<<

No need. That "thinly veiled reactionary" Allan Sloan has already done it for me.

There's No Accounting for the New Social Security Plan

>>
Here are the numbers. In fiscal 2004, which ended in September, Social Security took in $155 billion more than it spent -- $69 billion in cash, which the Treasury took in return for issuing $69 billion of new Treasury IOUs, and $86 billion in interest on its trust fund, paid by the Treasury with new IOUs. Even though Social Security is theoretically "off-budget," this surplus was subtracted from the deficit run up by the rest of the government. Hence we have a reported deficit of $413 billion rather than $568 billion.

Even though the Treasury ended up owing the Social Security trust fund $155 billion more than it did 12 months earlier, that obligation isn't reflected in the so-called "unified budget," and no one except a few cranks like me thinks it mattered any.

And wait, it gets worse. The Treasury owes about $2 trillion to so-called "on-budget trust funds," such as federal civilian and military employee retirement accounts. In fiscal 2004, it paid $68 billion of interest to these trust funds by giving them new Treasury securities. The Treasury showed a $68 billion interest expense, and the funds showed $68 billion of revenue. Net effect of the government's newly issued IOUs on the deficit: zero. The government's obligations are $68 billion more than they were, but that didn't show up in the deficit.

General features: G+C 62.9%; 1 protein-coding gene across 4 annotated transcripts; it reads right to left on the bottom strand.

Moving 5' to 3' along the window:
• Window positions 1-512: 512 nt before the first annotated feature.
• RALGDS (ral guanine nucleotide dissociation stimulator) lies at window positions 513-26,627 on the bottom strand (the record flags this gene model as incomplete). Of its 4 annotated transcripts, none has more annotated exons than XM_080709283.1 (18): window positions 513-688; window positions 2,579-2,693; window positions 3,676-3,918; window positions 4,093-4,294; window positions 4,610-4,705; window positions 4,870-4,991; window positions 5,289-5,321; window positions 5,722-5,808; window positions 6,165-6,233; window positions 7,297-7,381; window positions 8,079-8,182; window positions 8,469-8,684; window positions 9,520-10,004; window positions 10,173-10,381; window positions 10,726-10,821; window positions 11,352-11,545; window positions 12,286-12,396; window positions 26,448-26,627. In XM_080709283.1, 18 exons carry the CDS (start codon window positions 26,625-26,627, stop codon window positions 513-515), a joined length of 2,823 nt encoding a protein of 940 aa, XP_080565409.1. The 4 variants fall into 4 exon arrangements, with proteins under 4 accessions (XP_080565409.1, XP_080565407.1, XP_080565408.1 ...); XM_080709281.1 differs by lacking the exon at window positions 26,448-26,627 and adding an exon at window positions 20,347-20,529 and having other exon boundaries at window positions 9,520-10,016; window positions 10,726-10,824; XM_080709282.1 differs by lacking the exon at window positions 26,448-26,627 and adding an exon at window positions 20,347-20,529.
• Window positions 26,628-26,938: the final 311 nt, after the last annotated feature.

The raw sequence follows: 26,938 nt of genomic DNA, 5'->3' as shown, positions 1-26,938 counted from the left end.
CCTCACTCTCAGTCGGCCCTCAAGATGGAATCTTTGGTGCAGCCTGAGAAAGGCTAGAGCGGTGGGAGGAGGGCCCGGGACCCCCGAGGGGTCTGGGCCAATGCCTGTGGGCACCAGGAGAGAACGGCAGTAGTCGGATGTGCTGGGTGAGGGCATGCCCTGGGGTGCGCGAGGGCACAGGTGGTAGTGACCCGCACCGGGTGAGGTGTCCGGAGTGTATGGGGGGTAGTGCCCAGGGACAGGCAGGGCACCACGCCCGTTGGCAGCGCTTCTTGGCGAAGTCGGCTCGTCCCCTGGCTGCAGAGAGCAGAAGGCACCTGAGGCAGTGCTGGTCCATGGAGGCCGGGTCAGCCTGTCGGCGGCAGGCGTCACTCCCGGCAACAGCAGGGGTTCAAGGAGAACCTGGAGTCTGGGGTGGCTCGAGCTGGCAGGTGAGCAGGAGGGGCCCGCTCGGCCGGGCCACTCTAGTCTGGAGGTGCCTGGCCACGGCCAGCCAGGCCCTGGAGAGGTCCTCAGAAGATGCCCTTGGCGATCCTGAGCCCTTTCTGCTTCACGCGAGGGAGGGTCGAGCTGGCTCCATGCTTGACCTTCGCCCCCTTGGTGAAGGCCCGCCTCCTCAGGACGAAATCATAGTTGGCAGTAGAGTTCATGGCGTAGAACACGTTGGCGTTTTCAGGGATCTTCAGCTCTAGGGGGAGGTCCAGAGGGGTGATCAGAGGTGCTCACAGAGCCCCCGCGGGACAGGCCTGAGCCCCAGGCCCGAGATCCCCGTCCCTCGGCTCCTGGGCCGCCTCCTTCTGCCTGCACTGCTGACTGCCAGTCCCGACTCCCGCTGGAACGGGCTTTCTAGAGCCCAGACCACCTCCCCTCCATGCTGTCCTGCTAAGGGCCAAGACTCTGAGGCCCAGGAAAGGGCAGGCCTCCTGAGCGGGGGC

In any sort of reasonably honest bookkeeping system, that $223 billion -- the $155 billion to the Social Security trust fund and the $68 billion to the on-budget trust funds -- would have been reflected in the deficit figures, because those IOUs increase the government's obligations. Issuing Treasury IOUs to the trust funds is the functional equivalent of selling $223 billion of Treasury IOUs to investors and depositing cash in the trust funds. But selling bonds and making cash expenditures is considered an expense, while using bonds in lieu of cash isn't an expense. It's ludicrous.
<<

In other words, all we have to do to be rich is to pretend that we have no expenses.

As you can see, accountants misunderstand numbers every bit as badly as engineers do.